The same form of the Greek word teleios is used in Philippians 1:6 where we read, “For I am confident of this very thing, that He who began a good work in you will perfect it until the day of Christ Jesus.”
God is perfecting (teleios) us, meaning he is maturing us. Until when? Until the day of Christ. God continues to develop us toward maturity until Christ returns, when we receive our glorified bodies. That is what that passage says. It is then that we are delivered from the very presence of sin in our lives.
The process of perfecting continues until the day of Christ. This shows clearly that we cannot reach perfection in this life but that the perfecting is a continuous process until the return of Christ. This is even more evident if you read the passage in something besides the King James Version. For example:
“And I am sure that God who began the good work within you will keep right on helping you grow in his grace until his task within you is finally finished on that day when Jesus Christ returns.” (Philippians 1:6 TLB)
Double Reference & Imputed Righteousness
Many theologians also see in this passage a reference to the necessity for the imputed righteousness of Christ. Jesus very often brought forth teachings that countered the legalistic ideas of the Jewish leaders who thought, much like some cult leaders, that righteousness and salvation comes by keeping the law and obeying religious leaders.
For this reason, Jesus often pointed out how far people actually fall short. He teaches that loving your family alone does not meet God’s standard of love. That does not get you even half way there. If the goal is to love perfectly as God does, then we must love our enemies as well.
Jesus taught that it is not only those who commit adultery who have transgressed, but even those who look at a woman with lust. As our Lord taught these things it became apparent to His hearers how far everyone falls short of God’s ideal. Our Lord’s teaching makes it abundantly clear that we cannot save ourselves. Everyone falls short. We can never be good enough. We need to be saved.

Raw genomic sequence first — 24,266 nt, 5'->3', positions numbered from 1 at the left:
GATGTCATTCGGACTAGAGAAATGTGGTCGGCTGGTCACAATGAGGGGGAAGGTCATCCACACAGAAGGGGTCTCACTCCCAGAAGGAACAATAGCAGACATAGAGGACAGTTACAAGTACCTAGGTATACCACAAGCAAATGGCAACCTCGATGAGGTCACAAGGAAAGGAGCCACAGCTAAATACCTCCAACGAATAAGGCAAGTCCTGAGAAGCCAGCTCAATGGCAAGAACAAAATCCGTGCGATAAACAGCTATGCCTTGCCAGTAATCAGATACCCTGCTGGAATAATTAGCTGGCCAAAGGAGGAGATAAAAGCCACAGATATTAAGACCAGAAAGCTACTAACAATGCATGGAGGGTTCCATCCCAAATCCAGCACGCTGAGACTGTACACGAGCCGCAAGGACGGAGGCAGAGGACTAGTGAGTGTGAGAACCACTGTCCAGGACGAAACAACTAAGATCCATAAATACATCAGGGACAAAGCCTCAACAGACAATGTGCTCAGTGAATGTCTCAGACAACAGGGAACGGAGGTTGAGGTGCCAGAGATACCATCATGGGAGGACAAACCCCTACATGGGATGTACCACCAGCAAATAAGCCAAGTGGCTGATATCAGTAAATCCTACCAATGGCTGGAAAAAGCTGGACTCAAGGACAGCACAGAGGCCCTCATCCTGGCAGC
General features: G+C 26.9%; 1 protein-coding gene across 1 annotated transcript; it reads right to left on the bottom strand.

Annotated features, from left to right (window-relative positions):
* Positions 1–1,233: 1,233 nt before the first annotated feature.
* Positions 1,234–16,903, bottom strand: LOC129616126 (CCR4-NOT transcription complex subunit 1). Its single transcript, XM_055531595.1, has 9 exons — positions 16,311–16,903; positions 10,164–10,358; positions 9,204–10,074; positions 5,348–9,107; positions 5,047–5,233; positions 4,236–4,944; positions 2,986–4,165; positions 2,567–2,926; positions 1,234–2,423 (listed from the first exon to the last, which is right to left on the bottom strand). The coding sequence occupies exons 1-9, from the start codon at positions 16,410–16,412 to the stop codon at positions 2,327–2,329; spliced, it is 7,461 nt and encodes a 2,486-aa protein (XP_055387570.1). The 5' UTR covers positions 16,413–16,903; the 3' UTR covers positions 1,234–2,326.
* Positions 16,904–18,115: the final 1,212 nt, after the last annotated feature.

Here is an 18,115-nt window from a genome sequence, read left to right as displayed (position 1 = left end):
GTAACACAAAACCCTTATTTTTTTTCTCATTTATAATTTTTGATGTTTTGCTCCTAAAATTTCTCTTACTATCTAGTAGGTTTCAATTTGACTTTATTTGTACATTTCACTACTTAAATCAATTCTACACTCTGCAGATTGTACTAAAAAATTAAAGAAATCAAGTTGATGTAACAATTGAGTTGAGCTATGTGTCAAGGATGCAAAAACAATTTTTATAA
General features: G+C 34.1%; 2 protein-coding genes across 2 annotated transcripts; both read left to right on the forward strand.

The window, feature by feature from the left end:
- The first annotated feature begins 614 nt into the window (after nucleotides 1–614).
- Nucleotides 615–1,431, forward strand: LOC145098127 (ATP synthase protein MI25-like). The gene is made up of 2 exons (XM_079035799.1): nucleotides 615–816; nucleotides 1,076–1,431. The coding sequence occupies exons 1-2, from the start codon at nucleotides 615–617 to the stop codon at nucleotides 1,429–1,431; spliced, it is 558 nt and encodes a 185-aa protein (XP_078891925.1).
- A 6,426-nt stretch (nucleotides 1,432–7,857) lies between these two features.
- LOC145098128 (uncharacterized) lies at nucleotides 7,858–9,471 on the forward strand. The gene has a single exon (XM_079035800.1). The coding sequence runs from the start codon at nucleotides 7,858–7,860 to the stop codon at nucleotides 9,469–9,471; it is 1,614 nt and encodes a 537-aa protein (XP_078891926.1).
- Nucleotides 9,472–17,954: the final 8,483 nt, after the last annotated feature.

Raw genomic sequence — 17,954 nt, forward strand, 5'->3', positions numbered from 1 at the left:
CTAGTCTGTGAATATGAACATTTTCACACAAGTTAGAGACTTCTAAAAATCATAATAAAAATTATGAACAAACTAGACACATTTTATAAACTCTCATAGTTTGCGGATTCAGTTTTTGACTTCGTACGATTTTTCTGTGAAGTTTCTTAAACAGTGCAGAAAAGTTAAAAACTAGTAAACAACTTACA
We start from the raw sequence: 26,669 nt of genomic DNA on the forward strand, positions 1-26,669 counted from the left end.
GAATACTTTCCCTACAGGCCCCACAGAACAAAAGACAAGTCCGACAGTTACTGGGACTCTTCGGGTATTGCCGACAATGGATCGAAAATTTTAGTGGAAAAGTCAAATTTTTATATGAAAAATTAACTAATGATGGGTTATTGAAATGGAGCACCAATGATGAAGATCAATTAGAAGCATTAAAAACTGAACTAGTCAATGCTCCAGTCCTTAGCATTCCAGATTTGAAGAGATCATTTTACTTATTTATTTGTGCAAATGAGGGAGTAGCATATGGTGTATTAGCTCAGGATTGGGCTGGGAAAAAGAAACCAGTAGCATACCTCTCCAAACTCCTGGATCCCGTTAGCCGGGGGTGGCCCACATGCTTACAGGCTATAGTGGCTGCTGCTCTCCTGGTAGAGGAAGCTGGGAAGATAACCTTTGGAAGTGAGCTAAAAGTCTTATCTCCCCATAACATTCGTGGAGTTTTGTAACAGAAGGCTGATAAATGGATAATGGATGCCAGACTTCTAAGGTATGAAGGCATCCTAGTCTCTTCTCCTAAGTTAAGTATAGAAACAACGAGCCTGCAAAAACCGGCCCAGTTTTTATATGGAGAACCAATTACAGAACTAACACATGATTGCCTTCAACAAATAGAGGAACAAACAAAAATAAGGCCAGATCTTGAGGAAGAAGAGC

By such teachings Jesus emphasized the futility of obtaining salvation by our own merit, for one must be absolutely perfect to obtain salvation, thus hinting at the necessity of the perfect sacrifice of Jesus on the cross. The Apostle James made the same point: “For whoever keeps the whole law but fails in one point has become guilty of all of it.” (James 2:10) Clearly we cannot save ourselves.
Because of Christ’s atoning death on the cross and our faith in Him, we are enabled to put on the righteousness of Christ. Not that we are actuality perfect, but that God sees us through the saving power of Christ’s shed blood. He sees (as far as salvation is concerned) not our sin, but the righteousness of Christ. Theologians call this the imputed righteousness of Christ.
This teaching is taught repeatedly in Scripture:
“The wages of sin is death, but the free gift of God is eternal life in Christ Jesus our Lord.” (Romans 6:23)
“If we confess our sins, he is faithful and just to forgive us our sins and to cleanse us from all unrighteousness” (1 John 1:9).
“If you confess with your mouth that Jesus is Lord and believe in your heart that God raised him from the dead, you will be saved. For with the heart one believes and is justified, and with the mouth one confesses and is saved.” (Romans 10:9-10)
“And to the one who does not work but believes in him who justifies the ungodly, his faith is counted as righteousness…” (Romans 4:5)
Second Corinthians 5:21 puts it this way, “For our sake he made him to be sin who knew no sin, so that in him we might become the righteousness of God.” Jesus paid for our sins through His death on the cross so we could become the righteousness of God. We don’t become perfect in this life by our own works. By faith in Christ, we are imputed the righteousness of Christ, which we need for salvation. By faith we are justified, and then God sees us “just as if” we had never sinned. Even though we are not perfect, God declares us “not guilty” because of the blood of Christ shed on the cross.
The need for salvation by grace as a free gift through the imputed righteousness from Christ is highlighted by our Lord’s teaching on how we so often fall short of the perfect or mature love that Jesus outlines in Matthew 5:48.